United States

United States

Lots of talk but little action

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Offshore wind development activity by the Long Island duo of Robert Link and Dennis Quaranta, doing business as Winergy LLC, continues to be mainly unofficial. The expected filing of any complete applications with the US Army Corps of Engineers (USACE) for development of offshore wind sites had not been made by mid-January. They have, however, applied to the Corps for a permit to place a temporary meteorological tower on Nantucket Shoals, south-east of the island of Nantucket. That application was handed to USACE on January 17.

"The application is complete," says USACE's Tim Duggan. "We will review this and put it into a package called a public notice. It will have a description of the proposal with maps and diagrams that will be sent to various members of the public who are on our mailing list." Duggan expected the public notice to be issued at the end of January. A public comment period would likely follow that issuance and would likely last 30 days.

The site for the tower is about 41 degrees north and 70 degrees west on Nantucket Shoals and it will "collect wind, wave and other meteorological and scientific data that will be used to evaluate the surrounding area's suitability for an array of wind power generators," according to the application.

"There is no complete permit application anywhere before the Corps of Engineers with regards to any offshore wind energy generation project from Winergy," cautions Larry Rosenberg. "We do have pre-applications. This is the first complete application received by the Corps with regards to this applicant, Winergy LLC, and this is for a single tower, a test tower."

Rosenberg says USACE will take a hard look at Winergy's proposal. "Because of this location, we are going to be relying on all federal resource agencies to identify any environmental impact such as fish, wildlife or endangered species. Any impacts to any endangered species we will not permit," Rosenberg says. "We would work with the applicant to find a different location. Many applicants withdraw their applications."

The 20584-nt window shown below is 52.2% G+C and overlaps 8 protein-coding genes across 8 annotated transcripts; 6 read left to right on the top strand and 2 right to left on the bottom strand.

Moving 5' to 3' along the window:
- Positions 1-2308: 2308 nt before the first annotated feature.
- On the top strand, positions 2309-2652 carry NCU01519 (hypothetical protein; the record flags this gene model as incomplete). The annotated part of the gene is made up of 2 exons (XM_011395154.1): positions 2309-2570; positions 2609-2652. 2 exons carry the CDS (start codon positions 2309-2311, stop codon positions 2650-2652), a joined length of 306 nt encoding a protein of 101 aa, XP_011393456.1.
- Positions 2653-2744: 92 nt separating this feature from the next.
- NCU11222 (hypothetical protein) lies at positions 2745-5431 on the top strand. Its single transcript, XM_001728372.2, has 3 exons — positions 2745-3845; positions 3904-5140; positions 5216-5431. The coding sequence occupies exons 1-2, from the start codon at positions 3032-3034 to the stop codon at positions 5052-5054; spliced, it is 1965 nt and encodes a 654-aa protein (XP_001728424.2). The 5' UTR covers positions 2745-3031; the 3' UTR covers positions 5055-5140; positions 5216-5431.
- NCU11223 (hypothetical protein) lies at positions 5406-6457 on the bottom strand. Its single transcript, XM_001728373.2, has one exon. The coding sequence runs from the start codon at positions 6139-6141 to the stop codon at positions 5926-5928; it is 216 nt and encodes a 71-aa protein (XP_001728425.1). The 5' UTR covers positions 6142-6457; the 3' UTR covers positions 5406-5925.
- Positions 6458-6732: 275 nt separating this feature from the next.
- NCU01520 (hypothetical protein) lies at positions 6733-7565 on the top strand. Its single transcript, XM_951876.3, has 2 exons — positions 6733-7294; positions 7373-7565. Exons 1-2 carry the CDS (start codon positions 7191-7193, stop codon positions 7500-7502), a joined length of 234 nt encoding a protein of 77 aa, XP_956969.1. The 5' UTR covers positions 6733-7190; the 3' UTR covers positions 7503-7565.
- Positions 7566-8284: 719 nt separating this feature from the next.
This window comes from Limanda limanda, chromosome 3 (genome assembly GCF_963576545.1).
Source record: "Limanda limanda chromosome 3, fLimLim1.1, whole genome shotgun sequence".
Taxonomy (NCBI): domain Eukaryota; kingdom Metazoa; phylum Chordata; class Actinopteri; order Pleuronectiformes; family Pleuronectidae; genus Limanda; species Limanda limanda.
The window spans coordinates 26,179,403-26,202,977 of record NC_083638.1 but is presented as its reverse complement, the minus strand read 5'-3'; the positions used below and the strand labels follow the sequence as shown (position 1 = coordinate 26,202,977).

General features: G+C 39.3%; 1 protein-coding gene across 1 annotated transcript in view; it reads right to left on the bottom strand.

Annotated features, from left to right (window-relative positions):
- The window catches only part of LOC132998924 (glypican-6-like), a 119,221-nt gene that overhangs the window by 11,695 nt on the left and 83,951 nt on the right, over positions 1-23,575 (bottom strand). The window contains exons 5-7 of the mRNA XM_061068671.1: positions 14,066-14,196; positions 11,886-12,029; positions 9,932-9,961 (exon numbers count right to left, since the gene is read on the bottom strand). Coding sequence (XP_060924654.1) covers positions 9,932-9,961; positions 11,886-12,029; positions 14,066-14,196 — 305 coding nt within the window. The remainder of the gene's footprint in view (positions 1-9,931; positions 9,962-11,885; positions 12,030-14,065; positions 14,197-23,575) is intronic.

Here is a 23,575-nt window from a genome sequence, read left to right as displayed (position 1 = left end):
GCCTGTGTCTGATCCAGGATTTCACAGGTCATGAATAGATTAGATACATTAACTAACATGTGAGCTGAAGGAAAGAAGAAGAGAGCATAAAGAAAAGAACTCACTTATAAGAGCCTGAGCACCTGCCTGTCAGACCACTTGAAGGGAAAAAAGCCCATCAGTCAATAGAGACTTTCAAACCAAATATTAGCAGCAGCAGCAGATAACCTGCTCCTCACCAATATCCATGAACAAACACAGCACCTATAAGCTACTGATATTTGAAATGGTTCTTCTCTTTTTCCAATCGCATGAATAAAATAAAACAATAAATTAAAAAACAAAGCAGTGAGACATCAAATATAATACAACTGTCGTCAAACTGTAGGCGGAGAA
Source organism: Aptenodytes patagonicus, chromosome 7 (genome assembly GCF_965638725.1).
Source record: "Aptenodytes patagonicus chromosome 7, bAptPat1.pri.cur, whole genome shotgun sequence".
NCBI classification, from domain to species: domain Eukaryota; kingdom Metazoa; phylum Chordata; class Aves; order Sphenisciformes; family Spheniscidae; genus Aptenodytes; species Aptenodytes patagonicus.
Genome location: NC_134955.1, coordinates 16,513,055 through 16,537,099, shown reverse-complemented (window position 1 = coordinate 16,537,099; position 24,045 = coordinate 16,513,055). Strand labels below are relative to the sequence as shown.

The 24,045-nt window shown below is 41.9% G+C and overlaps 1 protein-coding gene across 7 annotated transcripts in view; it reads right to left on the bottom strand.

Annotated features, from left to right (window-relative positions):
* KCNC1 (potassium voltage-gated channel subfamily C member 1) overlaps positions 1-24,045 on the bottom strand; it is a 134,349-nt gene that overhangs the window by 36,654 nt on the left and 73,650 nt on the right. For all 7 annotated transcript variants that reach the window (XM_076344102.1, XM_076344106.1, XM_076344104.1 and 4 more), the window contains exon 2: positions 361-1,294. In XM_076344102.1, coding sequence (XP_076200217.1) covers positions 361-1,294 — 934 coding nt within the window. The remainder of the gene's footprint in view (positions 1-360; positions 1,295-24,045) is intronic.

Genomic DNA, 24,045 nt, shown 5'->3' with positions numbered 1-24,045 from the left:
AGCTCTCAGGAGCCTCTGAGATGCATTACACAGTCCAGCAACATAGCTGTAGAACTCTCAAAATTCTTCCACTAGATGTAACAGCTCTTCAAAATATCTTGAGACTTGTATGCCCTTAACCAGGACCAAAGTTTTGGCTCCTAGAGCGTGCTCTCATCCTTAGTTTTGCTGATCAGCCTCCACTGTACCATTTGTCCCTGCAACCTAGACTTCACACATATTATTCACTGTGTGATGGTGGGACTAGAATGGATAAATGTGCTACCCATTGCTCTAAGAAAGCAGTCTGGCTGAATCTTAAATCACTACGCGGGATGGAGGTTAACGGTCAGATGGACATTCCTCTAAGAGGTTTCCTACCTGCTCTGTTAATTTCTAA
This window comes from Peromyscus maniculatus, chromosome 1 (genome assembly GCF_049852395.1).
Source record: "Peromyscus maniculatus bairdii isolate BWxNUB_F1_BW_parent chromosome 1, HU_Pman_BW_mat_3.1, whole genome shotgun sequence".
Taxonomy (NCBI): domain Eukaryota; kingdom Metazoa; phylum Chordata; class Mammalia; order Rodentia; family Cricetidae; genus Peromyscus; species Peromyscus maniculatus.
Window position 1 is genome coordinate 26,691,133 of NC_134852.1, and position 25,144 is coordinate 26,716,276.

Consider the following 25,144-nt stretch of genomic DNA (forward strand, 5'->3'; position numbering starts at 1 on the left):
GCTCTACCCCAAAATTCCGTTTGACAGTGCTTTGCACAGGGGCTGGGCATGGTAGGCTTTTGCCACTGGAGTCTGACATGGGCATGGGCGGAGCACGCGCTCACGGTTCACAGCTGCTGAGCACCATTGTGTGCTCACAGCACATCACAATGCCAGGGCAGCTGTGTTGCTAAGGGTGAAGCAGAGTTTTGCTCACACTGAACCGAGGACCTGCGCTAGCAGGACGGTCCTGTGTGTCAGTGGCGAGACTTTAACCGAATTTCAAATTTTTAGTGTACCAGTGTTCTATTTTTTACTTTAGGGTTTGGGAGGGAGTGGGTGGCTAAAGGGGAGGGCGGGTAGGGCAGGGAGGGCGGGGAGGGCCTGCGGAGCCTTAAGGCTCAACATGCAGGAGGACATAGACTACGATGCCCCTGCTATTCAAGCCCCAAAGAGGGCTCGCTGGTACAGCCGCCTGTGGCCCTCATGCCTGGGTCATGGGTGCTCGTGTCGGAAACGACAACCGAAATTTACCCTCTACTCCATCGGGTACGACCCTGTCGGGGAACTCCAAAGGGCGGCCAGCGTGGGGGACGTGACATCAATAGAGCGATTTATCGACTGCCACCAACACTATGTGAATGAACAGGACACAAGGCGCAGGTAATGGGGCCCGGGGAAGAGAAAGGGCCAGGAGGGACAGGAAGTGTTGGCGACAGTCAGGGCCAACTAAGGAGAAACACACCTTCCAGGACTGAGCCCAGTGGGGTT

Link and Quaranta are completely new to energy. Quaranta is a businessman involved with chain steak houses. Link spent about ten years acquiring federal and state permits that allowed him to develop a fish farm at the eastern tip of Long Island. Initially, he told The Boston Globe that he would be getting permits for a "water column lease" for wind turbines to be installed in his fish farm -- and that since he already had permits for the fish farm, the wind turbines would probably be easily permitted.

Subsequently, Corps officials said there was no such thing as a "water column lease" and that the pair would have to go through the same extensive permitting process as all other potential energy developers.

During the fall, Link and Quaranta again made headlines in a few small northeastern newspapers with colourful statements that they intended to file applications for as many as 40 offshore sites. The pair have made very clear that they do not intend to develop the sites. Instead, they hope to get permits, after which they say they will either seek partners or sell the permits.

"No state shall be spared," the playful Link told a Cape Cod Times reporter, who dutifully wrote the sentence down. Link also told the reporter in mid-fall that he would be filing those applications "within ten days." Soon after the chief editor of the Cape Cod Times spoke vehemently on the radio about the threat to Cape Cod's "pristine" environment and said the push to develop offshore wind in the United States was like the California Gold Rush.

The claims by Link and Quaranta have added fuel to the political fire over offshore wind that is now raging along the northeast American coast.

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